Creating USB based boot media for ESX 4 installs

As a follow on to my Automating vSphere ESX4 Host Installations blog I have detailed a howto create USB based boot media using syslinux 3.82 and the ESX 4 installation source files. The process is actually quite simple as we can create the bootable USB from a Windows system.  You can also do the same with extlinux but most people will have a Windows based management system so lets only focus on this Windows based method within this blog.

The first step is to ofcourse obtain a copy of the Syslinux 3.82 or higher zip package from and extract to a  file store of your choice.

Prepare the media:

To prepare a USB memory stick we need to format it with a FAT32 file system. Windows explorer provides that functionallity with a simple right click on your USB device.

Format USB device

Generate a bootable media device:

Once formated we will need to open a cmd prompt and go to our syslinux file store and execute the following example.

Syslinux cmd prompt

In this example the syslinux win32 tool creates a grub based loader and boot sector on the USB memory device mapped to drive G: the tool also defines the syslinux directory using the -d option as the root path and this is where we will copy the ESX 4 initial ramdisk image file and some additional syslinux text menu files.  If your planning to use the usb device as a source for the ESX 4 packages then those files  e.g. the VMware directory etc. would need to be placed in the root directory of the usb device and not the syslinux directory. In this blog the usb device is only used to launch a remote source file install.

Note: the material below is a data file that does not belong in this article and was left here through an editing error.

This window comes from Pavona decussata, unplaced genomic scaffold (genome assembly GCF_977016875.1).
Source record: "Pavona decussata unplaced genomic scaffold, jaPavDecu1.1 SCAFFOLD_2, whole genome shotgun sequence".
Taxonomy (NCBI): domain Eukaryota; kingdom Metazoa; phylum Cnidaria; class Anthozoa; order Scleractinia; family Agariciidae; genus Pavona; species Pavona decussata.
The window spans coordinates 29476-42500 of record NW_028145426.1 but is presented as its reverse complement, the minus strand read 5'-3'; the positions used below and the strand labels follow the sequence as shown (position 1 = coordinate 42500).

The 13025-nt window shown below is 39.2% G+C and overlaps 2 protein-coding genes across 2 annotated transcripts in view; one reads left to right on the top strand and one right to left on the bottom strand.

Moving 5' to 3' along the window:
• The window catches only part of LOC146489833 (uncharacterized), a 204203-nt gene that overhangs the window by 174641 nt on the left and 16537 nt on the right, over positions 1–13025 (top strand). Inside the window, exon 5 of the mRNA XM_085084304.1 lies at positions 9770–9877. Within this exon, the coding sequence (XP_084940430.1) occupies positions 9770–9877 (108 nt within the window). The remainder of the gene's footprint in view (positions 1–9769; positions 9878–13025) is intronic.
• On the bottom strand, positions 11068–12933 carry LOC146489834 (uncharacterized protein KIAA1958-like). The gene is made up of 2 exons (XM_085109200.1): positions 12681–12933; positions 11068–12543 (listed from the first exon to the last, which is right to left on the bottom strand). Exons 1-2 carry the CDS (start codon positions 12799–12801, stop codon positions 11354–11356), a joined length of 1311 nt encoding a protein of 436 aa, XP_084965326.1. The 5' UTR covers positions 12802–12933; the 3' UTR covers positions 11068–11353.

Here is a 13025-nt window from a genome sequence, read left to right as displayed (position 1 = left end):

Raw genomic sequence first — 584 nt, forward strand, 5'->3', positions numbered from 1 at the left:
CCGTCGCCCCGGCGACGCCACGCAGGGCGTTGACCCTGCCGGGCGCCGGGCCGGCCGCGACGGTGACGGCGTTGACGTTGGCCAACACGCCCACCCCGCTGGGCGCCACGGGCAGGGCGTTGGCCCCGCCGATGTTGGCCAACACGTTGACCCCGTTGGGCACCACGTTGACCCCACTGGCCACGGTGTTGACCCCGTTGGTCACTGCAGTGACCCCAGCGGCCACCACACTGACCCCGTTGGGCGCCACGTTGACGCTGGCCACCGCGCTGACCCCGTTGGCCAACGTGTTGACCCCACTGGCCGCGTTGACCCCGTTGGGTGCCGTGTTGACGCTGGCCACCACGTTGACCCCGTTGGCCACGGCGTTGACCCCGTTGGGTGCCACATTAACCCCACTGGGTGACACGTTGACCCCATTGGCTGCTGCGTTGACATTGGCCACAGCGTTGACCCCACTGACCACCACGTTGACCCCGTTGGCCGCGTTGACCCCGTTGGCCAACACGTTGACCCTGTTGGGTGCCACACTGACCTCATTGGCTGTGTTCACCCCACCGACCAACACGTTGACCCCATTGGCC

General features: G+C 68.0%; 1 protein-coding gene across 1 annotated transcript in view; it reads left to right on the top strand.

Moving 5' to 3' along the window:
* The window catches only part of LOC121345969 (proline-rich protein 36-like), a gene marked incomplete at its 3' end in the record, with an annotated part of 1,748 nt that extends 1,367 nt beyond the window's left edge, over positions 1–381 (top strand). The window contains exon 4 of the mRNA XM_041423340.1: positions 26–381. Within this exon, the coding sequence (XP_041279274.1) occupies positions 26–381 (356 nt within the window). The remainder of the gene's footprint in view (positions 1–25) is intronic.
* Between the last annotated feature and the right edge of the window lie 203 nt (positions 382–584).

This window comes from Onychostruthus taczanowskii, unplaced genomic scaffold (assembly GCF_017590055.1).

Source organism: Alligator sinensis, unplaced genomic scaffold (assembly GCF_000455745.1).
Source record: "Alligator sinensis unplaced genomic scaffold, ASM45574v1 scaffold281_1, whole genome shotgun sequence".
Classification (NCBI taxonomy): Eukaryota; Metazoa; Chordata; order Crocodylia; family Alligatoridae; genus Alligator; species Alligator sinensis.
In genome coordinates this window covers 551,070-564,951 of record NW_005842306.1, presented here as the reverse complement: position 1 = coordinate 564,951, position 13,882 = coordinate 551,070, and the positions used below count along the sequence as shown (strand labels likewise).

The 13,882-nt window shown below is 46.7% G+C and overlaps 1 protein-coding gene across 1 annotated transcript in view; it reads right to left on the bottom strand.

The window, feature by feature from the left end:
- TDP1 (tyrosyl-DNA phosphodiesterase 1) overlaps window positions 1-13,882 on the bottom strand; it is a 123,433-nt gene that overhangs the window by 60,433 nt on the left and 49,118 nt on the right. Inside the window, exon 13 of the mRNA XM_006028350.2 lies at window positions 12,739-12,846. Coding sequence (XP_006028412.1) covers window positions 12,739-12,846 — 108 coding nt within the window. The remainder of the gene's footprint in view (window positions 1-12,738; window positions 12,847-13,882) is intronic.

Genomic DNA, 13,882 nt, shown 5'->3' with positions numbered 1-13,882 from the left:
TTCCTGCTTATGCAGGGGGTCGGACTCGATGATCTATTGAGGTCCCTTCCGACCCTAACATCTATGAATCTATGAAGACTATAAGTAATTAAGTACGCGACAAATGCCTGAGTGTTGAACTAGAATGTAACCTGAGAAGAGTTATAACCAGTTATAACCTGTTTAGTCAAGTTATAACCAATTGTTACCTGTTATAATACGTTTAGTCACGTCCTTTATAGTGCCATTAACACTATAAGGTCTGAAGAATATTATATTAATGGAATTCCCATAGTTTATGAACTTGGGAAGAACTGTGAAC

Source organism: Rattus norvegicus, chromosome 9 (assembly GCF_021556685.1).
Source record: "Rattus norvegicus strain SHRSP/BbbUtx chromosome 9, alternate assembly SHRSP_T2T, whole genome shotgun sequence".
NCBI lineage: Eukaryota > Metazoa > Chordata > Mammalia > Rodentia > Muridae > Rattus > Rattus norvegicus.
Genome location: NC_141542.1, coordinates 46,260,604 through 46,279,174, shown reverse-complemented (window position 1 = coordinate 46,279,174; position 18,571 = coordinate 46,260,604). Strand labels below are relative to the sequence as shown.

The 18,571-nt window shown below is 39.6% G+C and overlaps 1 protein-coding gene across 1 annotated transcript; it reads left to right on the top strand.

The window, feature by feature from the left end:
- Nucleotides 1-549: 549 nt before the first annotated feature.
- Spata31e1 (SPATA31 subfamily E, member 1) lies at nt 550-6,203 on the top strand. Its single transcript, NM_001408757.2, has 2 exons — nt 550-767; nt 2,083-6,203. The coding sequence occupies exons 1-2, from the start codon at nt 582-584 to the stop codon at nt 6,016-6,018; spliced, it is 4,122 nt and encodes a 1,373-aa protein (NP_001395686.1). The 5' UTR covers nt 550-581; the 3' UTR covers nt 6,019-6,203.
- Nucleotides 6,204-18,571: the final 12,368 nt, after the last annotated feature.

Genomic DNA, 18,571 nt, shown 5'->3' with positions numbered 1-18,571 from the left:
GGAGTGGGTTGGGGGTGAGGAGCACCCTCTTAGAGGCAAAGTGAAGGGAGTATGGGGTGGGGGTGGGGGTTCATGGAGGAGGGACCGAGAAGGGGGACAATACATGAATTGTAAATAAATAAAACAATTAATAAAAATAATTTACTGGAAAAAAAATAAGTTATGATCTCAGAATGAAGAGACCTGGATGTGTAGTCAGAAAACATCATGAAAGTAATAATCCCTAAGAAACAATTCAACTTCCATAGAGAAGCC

Copy menu and ESX 4 install files:

From the ESX 4 ISO or CD copy the isolinux directory to G: and rename it to syslinux also copy the build_numbler file to G:  additionally explore the downloaded syslinux file store and locate ..syslinuxcom32menumenu.c32, copy this file to the G:syslinux location, you may also want to copy vesamenu.c32 if you wish to checkout a GUI based menu. That’s really just eye candy on the requirements side but it can provide some cool background display capabilities.

Create your selectable boot time menu:

Now we are ready to create the syslinux.cfg configuration file in the syslinux directory.  Here is an example I created for this blog.

default menu.c32
prompt 0
timeout 9000
menu title ESX 4 Automated Install VC1 HTTP Repo

label Default
kernel vmlinuz
append initrd=initrd.img vmkopts=debugLogToSerial:1 mem=512M quiet ks=

label vh0
kernel vmlinuz
append initrd=initrd.img vmkopts=debugLogToSerial:1 mem=512M quiet ks=

label vh1
kernel vmlinuz
append initrd=initrd.img vmkopts=debugLogToSerial:1 mem=512M quiet ks=

Once your cfg file is created your ready to boot the USB device either on your server or over RDAC/ILOM interfaces,  select a server target from the menu and walk away.

Yes it’s that simple and easy to create USB bootable media for your ESX 4 installs.



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